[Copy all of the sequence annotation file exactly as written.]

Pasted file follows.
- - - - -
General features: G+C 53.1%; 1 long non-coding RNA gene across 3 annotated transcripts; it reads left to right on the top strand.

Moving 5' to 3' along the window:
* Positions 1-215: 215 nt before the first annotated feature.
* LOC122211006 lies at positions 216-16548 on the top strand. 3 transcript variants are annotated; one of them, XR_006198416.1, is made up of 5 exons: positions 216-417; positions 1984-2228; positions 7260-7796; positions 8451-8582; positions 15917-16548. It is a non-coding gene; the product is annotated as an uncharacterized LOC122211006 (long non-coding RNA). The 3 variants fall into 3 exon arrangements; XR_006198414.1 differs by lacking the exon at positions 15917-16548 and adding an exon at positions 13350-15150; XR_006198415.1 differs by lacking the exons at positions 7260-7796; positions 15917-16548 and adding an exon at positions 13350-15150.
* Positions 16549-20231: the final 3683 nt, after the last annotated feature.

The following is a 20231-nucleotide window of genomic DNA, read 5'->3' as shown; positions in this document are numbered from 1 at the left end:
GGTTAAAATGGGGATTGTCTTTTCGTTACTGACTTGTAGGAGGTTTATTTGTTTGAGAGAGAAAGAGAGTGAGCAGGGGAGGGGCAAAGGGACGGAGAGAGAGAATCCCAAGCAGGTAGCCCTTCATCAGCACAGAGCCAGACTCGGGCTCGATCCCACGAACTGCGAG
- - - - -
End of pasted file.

General features: G+C 53.1%; 1 long non-coding RNA gene across 3 annotated transcripts; it reads left to right on the top strand.

Moving 5' to 3' along the window:
* Positions 1-215: 215 nt before the first annotated feature.
* LOC122211006 lies at positions 216-16548 on the top strand. 3 transcript variants are annotated; one of them, XR_006198416.1, is made up of 5 exons: positions 216-417; positions 1984-2228; positions 7260-7796; positions 8451-8582; positions 15917-16548. It is a non-coding gene; the product is annotated as an uncharacterized LOC122211006 (long non-coding RNA). The 3 variants fall into 3 exon arrangements; XR_006198414.1 differs by lacking the exon at positions 15917-16548 and adding an exon at positions 13350-15150; XR_006198415.1 differs by lacking the exons at positions 7260-7796; positions 15917-16548 and adding an exon at positions 13350-15150.
* Positions 16549-20231: the final 3683 nt, after the last annotated feature.

The following is a 20231-nucleotide window of genomic DNA, read 5'->3' as shown; positions in this document are numbered from 1 at the left end:
GGTTAAAATGGGGATTGTCTTTTCGTTACTGACTTGTAGGAGGTTTATTTGTTTGAGAGAGAAAGAGAGTGAGCAGGGGAGGGGCAAAGGGACGGAGAGAGAGAATCCCAAGCAGGTAGCCCTTCATCAGCACAGAGCCAGACTCGGGCTCGATCCCACGAACTGCGAG